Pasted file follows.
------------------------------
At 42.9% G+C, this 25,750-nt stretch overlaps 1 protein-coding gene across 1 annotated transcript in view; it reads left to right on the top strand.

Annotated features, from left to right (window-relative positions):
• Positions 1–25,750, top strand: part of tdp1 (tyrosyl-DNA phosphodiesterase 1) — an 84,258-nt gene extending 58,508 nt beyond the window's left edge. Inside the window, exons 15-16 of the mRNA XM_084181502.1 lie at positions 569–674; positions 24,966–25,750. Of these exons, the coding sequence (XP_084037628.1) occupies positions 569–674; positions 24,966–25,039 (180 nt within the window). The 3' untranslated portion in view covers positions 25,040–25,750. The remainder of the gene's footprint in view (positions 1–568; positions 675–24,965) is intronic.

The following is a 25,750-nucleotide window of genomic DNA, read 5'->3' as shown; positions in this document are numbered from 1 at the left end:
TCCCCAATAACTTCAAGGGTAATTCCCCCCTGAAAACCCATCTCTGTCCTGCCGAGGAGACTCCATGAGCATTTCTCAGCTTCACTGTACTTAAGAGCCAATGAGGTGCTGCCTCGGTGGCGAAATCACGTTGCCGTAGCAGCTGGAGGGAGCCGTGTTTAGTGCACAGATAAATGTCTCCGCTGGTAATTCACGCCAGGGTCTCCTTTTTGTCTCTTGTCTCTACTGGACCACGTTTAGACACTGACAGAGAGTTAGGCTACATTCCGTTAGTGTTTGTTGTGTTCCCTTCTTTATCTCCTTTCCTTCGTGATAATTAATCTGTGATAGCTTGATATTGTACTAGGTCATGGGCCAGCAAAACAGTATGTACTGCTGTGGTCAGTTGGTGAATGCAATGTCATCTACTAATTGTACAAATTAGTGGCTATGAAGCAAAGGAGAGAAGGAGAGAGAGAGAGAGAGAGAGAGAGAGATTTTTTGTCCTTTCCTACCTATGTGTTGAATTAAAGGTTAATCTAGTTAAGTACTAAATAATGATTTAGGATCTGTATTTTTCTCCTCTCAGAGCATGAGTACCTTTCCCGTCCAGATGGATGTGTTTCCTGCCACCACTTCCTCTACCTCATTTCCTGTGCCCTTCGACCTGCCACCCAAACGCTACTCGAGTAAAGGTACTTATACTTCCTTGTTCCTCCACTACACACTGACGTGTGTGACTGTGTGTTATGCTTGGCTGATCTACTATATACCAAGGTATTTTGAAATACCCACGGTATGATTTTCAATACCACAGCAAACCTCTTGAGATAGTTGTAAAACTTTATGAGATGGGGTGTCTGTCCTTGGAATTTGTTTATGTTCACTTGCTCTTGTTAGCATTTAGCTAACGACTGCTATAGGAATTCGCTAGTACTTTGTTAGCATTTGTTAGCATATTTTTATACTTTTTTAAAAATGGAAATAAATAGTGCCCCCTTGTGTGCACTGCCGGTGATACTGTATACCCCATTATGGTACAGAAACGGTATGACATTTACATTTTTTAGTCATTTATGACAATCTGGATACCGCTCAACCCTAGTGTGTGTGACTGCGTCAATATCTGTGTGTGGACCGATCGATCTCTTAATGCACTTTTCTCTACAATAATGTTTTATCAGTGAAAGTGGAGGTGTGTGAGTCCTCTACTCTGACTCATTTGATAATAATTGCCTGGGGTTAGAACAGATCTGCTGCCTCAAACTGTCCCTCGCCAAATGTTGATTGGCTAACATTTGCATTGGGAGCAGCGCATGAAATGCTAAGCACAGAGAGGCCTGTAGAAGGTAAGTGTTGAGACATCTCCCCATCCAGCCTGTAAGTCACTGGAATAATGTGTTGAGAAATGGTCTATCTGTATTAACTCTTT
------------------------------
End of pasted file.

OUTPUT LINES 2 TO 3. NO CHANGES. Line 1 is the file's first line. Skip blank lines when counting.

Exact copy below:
Annotated features, from left to right (window-relative positions):
• Positions 1–25,750, top strand: part of tdp1 (tyrosyl-DNA phosphodiesterase 1) — an 84,258-nt gene extending 58,508 nt beyond the window's left edge. Inside the window, exons 15-16 of the mRNA XM_084181502.1 lie at positions 569–674; positions 24,966–25,750. Of these exons, the coding sequence (XP_084037628.1) occupies positions 569–674; positions 24,966–25,039 (180 nt within the window). The 3' untranslated portion in view covers positions 25,040–25,750. The remainder of the gene's footprint in view (positions 1–568; positions 675–24,965) is intronic.